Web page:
CanAssist

University of Victoria

Together we CanAssist.

Students’ project to benefit families affected by disability

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On the first day of Mech 400, students were told that they had to find an industry partner willing to mentor them for their major engineering project. So Trevor Grier headed straight to CanAssist, where he had just completed a co-op term.

“I approached CanAssist because I wanted to work on something that I knew would end up as a functioning product and that would benefit people,” said Trevor. “Usually at the end of an engineering project, you don't ever think about it again once your class is over.”

(L-R) Trevor, Richard, Brad, Hunter and Steve on the day they submitted their project.The timing was perfect. CanAssist had received funding to create a motorized lift for manual wheelchairs, which the organization planned to begin developing in the fall. Having a group of fourth-year engineering students work on an initial prototype during the summer would provide a great starting point for the project.

The motorized lift is one of several new technologies to be developed by CanAssist as part of CanStayHome. CanStayHome is an initiative funded by the BC Ministry of Health that will help seniors with physical or cognitive challenges stay in their own homes for as long as safely possible through the use of innovative, easy-to-use technologies.

During community focus groups CanAssist held earlier this year, the concept of a motorized lift was mentioned as something that would be particularly beneficial to older couples, in which one person uses a manual wheelchair and his or her spouse is too frail to safely hoist it into a vehicle.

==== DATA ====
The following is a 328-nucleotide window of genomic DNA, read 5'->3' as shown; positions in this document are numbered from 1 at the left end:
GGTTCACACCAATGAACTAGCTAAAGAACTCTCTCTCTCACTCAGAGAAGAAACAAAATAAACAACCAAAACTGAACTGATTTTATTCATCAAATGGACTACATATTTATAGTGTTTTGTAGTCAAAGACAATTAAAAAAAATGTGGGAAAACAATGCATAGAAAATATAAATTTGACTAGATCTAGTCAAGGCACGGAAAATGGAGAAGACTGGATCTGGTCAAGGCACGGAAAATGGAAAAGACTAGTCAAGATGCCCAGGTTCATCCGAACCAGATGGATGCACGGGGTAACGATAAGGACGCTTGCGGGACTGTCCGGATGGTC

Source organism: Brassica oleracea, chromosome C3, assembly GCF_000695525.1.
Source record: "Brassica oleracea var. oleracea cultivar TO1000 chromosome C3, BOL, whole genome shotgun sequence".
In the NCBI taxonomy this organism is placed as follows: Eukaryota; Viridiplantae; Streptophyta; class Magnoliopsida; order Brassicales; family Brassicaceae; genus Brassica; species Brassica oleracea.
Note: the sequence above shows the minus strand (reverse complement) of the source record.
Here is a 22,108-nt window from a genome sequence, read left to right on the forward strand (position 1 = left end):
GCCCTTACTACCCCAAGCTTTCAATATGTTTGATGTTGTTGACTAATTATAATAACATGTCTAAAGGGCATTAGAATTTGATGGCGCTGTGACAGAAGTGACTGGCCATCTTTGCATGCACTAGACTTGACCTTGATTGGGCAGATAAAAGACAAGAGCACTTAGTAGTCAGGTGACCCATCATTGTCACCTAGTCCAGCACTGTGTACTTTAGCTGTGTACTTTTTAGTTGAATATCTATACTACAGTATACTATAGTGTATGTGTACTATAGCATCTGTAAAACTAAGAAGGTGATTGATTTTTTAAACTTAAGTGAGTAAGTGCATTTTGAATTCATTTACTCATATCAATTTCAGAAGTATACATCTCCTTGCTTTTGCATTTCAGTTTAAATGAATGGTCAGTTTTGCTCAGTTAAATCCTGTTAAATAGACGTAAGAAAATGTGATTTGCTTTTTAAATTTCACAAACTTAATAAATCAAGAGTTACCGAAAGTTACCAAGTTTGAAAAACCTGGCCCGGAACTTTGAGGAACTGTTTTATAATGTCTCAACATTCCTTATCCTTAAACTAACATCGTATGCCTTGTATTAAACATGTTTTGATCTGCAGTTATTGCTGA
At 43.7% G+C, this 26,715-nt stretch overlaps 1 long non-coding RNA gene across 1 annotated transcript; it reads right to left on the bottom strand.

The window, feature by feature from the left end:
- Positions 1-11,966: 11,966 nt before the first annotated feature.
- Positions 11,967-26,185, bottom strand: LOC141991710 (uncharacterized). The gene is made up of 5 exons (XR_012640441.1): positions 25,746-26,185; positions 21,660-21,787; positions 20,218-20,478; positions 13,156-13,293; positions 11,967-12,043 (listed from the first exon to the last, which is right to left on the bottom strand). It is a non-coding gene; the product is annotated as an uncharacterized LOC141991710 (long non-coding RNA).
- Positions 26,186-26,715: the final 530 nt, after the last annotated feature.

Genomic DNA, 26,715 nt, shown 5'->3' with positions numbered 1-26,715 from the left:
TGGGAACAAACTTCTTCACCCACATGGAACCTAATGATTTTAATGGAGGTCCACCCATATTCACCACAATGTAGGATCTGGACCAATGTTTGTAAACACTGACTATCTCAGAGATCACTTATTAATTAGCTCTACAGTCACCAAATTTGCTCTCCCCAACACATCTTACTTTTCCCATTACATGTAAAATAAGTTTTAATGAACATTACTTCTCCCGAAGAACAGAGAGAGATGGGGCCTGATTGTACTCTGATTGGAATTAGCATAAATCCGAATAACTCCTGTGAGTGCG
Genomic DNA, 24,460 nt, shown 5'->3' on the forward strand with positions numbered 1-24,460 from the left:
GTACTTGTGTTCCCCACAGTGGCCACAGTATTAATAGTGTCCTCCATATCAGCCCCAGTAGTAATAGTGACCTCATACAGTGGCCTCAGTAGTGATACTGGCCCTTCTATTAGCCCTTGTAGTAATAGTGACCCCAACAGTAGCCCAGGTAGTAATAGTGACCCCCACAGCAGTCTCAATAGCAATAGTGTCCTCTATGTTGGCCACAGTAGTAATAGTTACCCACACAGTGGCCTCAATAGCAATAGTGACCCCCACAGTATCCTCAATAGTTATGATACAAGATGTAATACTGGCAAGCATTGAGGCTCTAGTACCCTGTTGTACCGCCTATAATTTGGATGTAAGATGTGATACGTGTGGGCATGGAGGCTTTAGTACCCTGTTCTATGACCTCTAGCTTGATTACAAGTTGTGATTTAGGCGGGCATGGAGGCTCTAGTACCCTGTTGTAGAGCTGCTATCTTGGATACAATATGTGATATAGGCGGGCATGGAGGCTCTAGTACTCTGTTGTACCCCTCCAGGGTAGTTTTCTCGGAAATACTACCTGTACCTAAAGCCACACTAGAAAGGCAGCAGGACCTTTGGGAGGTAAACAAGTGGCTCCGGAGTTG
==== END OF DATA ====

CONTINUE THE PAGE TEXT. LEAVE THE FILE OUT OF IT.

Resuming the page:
“CanAssist provided the students with the basic requirements for the device and they came up with the design,” said Mike Lewis, a mechanical design specialist at CanAssist.

The students – Richard Clark, Brad Perron, Hunter MacDonald, Steve Delorme and Trevor – developed an aluminum wheelchair lift that is mounted to a trailer hitch at the back of a vehicle. Comprised of a three-piece pivoting arm, the device folds down to sit below the vehicle's licence plate when not in use. Users attach a manual wheelchair to the device with a strap, then use the controls to direct the chair into or out of the car's trunk.

The lift remains attached to the car, folding out of the way when not in use.“The group obviously put a lot of work into it,” Mike added. “It's a good, functional product and their initial work will be very useful to CanAssist.”

In September, Trevor will begin another co-op term at CanAssist – the third of four co-ops required to complete his degree. He's excited to have the chance to work on the next iteration of the wheelchair lift and already has ideas about improving the original design, such as altering the type of motor and changing the strap so that it can lift more than just wheelchairs – for example, heavy groceries, walkers or animal carriers.

“This is why I chose UVic,” said Trevor. “Of all the universities I looked at, it was the only one with an engineering school that has a strict co-op program. You have to complete four co-ops during your degree. I didn't want to graduate without that kind of hands-on experience.”

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